While I think the Dura-Ace brakes are beautiful, I don't like the performance of the rear caliper. This could be because of the way I ride as I have not heard this complaint from anyone else but I think there is too much power. We have a lot of steep and curvy descents here and I just seem to lock up the rear wheel too much when I'm braking from speed and getting ready to enter the corner. I have not crashed but have been very close a few times. Again, this could be just me, I do tend to descend with a lot of weight over the front wheel (from riding long stems) and maybe I just don't have enough weight over the rear? But I don't notice this when using the Campagnolo Single pivot rear brakes...

Best power meter on the planet? SRM

Favorite saddle

Pinarello have fixed the friction caused by the internal routing of the rear brake and it's as smooth as any external routing that I've felt...

If we sponsored Team Sky they could have these sweet stems as well...

I have had no mechanical issues at all during the 1200 miles on this bike with this setup. It's about time to replace the chain and tires due to the standing starts and sprint work which tends to stretch things out a little quicker. I've re-greased the Speedplay pedals once and other than cleaning the bike after most rides this bike has not needed any adjustments. I can say I'm pretty sold on Shimano Dura-Ace 7900. The C35 carbon tubular wheels have been amazing as well. I have been on some pretty rough roads and trails, bunny hopped (and missed) many curbs and potholes and they are as straight as the day I got them. The braking is not super powerful but it is very modulated and smooth. I have only had them squeal once or twice the whole time and overall they are great!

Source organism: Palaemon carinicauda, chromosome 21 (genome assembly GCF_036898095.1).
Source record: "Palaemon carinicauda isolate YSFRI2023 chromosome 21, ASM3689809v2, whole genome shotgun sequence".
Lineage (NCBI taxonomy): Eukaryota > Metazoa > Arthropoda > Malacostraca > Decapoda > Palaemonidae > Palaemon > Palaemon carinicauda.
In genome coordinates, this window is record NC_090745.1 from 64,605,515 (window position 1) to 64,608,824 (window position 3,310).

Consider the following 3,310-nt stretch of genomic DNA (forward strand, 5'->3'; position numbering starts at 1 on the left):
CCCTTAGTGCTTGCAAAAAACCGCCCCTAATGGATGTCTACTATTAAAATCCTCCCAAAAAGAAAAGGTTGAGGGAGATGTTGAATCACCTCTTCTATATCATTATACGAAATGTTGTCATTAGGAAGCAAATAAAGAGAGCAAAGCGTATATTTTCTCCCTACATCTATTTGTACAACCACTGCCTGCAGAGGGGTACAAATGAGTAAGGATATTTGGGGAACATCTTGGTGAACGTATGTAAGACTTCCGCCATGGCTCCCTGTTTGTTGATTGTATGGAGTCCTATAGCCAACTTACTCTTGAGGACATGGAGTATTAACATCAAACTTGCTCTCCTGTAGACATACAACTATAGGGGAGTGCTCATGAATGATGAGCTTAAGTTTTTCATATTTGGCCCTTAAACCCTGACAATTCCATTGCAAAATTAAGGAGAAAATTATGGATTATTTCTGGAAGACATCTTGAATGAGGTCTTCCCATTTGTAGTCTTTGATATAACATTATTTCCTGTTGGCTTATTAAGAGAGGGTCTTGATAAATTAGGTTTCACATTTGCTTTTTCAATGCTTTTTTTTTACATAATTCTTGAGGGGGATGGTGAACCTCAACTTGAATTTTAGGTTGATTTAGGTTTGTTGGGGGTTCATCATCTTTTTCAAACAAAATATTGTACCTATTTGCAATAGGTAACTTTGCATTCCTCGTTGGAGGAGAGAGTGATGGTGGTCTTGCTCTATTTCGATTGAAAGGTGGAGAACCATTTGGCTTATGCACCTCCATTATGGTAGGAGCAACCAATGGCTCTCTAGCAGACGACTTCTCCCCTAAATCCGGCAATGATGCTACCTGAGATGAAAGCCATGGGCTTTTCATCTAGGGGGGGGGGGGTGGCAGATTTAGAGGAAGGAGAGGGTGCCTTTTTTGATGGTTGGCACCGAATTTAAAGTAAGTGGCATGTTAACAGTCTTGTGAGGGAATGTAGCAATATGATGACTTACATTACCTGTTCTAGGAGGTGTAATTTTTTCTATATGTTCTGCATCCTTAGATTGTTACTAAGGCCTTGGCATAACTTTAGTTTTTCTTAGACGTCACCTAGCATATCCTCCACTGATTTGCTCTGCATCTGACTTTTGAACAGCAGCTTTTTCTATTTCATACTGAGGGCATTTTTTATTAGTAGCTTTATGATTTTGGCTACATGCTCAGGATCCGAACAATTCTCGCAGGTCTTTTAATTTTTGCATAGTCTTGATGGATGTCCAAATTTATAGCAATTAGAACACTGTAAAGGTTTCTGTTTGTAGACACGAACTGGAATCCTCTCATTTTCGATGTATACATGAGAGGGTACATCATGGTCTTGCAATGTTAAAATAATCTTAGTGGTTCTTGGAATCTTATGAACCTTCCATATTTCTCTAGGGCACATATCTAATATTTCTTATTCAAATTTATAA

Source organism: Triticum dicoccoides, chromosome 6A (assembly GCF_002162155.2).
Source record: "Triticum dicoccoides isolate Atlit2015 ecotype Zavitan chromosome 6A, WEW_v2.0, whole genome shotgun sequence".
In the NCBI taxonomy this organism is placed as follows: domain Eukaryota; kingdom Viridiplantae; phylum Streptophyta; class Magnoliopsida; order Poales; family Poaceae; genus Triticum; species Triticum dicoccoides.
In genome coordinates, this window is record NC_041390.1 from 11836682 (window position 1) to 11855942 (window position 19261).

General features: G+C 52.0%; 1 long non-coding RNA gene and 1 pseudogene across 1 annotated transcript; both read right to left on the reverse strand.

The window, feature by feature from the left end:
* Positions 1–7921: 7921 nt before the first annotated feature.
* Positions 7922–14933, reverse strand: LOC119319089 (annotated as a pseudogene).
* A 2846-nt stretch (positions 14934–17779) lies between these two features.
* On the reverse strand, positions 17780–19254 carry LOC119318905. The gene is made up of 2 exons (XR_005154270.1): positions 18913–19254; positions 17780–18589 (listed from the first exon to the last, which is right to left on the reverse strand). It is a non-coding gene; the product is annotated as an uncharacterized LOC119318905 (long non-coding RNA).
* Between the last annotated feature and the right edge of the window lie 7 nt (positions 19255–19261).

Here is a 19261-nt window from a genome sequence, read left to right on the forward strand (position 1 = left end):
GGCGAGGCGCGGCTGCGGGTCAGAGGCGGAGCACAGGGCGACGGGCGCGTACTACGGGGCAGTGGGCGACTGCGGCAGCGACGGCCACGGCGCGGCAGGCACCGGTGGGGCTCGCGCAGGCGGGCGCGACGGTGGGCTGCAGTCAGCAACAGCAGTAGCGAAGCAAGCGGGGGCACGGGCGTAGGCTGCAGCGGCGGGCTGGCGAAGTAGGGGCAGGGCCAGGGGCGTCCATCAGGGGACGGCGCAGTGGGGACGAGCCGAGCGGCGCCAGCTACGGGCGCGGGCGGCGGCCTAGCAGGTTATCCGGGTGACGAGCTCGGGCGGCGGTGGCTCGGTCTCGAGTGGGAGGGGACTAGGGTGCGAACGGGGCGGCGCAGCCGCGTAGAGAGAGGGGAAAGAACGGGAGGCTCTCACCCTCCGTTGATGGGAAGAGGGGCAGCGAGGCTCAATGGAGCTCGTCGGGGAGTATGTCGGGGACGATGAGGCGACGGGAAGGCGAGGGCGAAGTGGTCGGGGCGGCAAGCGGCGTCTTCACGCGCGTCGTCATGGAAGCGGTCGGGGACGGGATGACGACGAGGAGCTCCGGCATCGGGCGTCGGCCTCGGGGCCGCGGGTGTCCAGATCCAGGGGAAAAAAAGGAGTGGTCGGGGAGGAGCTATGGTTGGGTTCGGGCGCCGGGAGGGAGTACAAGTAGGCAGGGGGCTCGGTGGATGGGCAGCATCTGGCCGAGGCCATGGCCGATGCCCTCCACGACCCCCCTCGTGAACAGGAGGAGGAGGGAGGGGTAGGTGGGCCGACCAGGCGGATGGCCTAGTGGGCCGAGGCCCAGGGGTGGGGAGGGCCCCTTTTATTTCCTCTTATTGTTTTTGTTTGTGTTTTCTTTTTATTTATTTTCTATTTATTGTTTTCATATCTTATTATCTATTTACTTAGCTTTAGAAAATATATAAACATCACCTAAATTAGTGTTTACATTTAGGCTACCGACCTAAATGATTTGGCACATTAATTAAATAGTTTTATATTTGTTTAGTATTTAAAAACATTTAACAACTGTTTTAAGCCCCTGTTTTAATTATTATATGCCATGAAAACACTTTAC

The KOBH feels pretty much like my Dogma. That is what everyone has been waiting for. All the questions I've received up till now have pretty much been, "how does it compare to the Dogma?". I was trying to figure that out the first time I rode it and then gave up coming to the conclusion; I don't know. This still feels like a race bike, it feels pretty stiff like the Dogma, climbs like the Dogma, descends like the Dogma, corners like the Dogma.